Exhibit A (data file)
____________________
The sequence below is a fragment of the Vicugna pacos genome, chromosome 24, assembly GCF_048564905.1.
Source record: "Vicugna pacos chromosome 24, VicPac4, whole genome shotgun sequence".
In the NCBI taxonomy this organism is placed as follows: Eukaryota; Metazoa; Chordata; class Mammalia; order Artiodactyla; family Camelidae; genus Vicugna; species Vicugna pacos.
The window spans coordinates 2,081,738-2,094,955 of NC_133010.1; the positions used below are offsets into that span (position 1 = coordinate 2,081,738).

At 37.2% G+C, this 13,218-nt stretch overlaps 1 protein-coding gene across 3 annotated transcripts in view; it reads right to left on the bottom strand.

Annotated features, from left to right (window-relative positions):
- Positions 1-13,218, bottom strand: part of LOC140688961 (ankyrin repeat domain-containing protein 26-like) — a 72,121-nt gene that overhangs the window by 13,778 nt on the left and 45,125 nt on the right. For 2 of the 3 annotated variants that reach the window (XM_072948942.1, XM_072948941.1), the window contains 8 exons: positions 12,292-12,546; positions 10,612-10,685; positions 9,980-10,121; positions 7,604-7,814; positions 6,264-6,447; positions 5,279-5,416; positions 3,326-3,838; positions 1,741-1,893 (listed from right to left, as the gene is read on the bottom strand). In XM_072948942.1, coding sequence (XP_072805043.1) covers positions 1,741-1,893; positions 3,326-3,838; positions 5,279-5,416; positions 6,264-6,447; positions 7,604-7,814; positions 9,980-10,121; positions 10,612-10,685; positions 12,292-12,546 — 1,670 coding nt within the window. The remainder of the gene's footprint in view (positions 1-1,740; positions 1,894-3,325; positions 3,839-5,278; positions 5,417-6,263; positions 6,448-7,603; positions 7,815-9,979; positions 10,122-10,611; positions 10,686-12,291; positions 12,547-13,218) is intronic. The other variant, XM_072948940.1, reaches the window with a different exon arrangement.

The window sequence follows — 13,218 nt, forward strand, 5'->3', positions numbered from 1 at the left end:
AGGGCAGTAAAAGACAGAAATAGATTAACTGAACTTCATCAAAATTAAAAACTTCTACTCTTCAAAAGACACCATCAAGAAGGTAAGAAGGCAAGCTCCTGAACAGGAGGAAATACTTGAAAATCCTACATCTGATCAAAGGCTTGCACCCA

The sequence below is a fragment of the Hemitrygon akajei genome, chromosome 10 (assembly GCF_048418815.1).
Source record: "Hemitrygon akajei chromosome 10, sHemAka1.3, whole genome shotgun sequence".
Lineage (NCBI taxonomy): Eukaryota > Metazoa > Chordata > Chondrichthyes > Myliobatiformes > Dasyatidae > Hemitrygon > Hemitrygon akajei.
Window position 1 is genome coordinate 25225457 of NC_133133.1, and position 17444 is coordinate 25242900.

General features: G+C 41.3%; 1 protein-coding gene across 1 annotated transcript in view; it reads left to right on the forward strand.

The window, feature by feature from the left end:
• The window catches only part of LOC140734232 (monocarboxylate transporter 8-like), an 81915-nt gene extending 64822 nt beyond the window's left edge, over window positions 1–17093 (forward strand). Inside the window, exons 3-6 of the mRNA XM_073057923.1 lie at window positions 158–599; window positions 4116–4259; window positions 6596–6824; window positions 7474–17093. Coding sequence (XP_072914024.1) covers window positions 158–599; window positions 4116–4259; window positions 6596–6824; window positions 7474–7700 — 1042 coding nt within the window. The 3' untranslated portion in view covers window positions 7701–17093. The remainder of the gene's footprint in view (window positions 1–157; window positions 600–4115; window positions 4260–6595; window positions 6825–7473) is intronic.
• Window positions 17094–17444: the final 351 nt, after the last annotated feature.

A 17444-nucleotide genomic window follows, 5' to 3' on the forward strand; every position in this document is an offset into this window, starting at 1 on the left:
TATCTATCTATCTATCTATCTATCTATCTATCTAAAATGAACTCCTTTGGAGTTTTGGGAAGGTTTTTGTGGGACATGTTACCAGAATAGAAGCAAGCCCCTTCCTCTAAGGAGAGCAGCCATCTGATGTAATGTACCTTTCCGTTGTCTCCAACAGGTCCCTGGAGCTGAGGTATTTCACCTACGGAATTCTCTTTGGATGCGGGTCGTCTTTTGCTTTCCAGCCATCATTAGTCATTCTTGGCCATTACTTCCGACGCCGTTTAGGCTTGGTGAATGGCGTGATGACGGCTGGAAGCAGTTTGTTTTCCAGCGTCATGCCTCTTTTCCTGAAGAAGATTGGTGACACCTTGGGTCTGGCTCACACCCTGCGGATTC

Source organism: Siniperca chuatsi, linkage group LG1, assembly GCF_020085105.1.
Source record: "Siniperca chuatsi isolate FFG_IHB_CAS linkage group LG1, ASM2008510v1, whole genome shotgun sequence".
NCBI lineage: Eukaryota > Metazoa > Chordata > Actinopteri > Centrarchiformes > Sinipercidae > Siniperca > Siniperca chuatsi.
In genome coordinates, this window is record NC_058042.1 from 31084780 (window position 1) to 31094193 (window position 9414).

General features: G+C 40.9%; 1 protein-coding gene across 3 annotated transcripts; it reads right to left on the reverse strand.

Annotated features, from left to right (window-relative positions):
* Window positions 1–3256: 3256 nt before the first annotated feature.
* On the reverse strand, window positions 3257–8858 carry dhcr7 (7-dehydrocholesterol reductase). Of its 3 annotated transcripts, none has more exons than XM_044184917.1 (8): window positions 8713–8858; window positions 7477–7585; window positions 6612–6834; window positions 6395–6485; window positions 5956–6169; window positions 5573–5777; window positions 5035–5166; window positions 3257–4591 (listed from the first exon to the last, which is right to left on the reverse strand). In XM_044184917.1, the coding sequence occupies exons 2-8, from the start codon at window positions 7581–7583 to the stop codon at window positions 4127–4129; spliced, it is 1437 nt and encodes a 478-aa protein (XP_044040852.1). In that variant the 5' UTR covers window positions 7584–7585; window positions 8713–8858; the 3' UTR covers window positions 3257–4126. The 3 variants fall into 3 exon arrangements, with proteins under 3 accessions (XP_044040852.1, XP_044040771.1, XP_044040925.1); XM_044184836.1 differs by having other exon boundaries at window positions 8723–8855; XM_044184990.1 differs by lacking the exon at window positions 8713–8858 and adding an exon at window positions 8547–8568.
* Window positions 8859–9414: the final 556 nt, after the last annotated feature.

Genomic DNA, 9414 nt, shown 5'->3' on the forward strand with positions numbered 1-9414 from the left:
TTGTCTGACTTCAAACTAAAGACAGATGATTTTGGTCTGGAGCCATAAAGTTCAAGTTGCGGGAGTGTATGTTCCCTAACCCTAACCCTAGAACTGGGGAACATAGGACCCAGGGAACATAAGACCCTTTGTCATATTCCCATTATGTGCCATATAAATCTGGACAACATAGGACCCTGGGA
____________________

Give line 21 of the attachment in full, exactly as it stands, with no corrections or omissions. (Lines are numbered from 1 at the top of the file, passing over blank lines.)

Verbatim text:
Source record: "Siniperca chuatsi isolate FFG_IHB_CAS linkage group LG1, ASM2008510v1, whole genome shotgun sequence".